Making any kind of health claim on food products is big business these days. Health and wellness food and drinks sales are expected to grow from $601 billion in 2010 $691 billion in 2015, according to Euromonitor International.
But health claims aren’t just for health foods. In fact more and more, I see labels like gluten-free or high in fiber on sugary or high calories snacks that don’t typically fit into the health food genre. Such labels can help me and other consumers justify an indulgence for an otherwise not-so-healthy snack, like chocolate.
At least, that’s what European confectioner Barry Callebaut is hoping. The company, which is one of the biggest makers of chocolate candy, has requested approval from the European Food Safety Authority to put health labels on foods with dark chocolate. Dark chocolate contains cocoa flavanols which can improve blood circulation. Flavanols may also reduce risk for heart disease and lower blood pressure. The benefits of dark chocolate are not a new discovery, but health labels on candy would definitely be new.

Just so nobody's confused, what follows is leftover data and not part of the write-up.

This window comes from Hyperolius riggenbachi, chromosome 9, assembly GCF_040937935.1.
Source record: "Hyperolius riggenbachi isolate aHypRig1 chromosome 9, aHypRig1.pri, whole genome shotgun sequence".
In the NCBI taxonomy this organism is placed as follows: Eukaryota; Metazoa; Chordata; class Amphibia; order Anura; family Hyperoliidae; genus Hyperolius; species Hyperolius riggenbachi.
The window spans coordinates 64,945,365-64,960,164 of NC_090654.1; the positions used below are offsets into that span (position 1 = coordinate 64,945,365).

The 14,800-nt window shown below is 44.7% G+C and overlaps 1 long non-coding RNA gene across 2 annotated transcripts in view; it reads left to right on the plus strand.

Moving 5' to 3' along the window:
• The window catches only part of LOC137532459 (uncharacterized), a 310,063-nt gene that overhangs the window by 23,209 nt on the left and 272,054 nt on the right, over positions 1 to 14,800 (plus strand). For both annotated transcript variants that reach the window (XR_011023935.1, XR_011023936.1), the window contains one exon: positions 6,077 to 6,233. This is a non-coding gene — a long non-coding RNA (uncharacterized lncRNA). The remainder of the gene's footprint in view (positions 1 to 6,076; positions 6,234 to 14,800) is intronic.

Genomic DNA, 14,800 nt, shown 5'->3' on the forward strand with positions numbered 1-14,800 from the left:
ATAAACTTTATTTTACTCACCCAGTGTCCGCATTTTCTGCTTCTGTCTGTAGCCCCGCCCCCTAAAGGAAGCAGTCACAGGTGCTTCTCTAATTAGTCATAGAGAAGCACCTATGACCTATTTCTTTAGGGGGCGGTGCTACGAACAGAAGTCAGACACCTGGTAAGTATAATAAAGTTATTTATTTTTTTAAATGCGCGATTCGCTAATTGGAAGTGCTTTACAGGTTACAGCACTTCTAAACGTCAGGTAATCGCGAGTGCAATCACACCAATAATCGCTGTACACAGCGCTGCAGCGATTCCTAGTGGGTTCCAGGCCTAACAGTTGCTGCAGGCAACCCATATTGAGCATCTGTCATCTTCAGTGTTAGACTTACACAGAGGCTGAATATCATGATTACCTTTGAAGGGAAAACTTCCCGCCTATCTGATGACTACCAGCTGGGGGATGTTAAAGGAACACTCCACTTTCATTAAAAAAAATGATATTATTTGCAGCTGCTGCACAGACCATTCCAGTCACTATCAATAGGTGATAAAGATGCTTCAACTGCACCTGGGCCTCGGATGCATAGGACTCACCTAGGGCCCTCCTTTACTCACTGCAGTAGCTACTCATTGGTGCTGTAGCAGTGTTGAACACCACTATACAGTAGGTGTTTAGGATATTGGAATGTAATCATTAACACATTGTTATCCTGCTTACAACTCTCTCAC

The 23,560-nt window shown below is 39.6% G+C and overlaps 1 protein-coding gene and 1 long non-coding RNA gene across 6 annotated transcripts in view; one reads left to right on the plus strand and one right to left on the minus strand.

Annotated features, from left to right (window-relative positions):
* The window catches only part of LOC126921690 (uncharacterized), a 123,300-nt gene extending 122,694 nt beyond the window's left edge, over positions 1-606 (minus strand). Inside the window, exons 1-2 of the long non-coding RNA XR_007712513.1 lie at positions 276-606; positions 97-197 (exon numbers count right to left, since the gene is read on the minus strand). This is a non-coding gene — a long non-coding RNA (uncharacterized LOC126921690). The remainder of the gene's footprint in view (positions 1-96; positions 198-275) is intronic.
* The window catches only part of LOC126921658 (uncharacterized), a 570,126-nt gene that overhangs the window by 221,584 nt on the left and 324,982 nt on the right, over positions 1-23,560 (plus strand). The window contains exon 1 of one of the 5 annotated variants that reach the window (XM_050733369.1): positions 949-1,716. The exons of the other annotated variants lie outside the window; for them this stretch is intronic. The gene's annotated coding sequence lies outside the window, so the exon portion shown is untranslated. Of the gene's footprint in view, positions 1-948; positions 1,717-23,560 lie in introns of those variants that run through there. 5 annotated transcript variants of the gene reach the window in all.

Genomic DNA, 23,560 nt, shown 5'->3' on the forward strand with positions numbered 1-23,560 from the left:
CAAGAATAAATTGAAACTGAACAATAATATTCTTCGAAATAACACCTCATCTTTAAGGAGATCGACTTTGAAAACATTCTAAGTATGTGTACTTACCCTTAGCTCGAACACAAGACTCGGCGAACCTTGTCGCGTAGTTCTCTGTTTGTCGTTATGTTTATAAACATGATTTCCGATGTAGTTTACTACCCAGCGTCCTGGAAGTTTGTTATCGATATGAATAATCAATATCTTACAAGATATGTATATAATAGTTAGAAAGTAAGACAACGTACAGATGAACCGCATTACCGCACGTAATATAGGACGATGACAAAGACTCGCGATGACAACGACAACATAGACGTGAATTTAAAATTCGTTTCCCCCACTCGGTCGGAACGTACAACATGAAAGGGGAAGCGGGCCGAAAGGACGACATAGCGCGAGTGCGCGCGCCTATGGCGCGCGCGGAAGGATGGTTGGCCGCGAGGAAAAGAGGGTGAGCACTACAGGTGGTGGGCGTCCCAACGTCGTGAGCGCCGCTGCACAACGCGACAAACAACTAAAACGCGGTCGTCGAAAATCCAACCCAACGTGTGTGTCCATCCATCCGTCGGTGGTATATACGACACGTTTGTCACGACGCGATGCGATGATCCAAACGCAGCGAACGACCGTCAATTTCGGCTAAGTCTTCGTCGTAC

Since 2005 Callebaut has been collecting scientific evidence to support its health claims. The company also processes its chocolate in unconventional ways to preserve the flavanols. If approved by the European Food Safety Authority, Callebaut could use flavanol health claims on products sold in the EU for five years. For more information about cocoa health claims In Europe, refer to this Wall Street Journal article by Marta Falconi.
Other confectioners, such as The Hershey Company, Nestlé, and Kraft-owned Cadbury support Callebaut’s efforts. Health labels create new sales opportunities for confectioners including commanding a higher price tag and reaching health conscious consumers. Dark chocolate sales are already growing in areas like Italy and China, but health labels could further boost sales in countries that are lower consumers of chocolate, according to the Candy Manufacturing industry profile by First Research.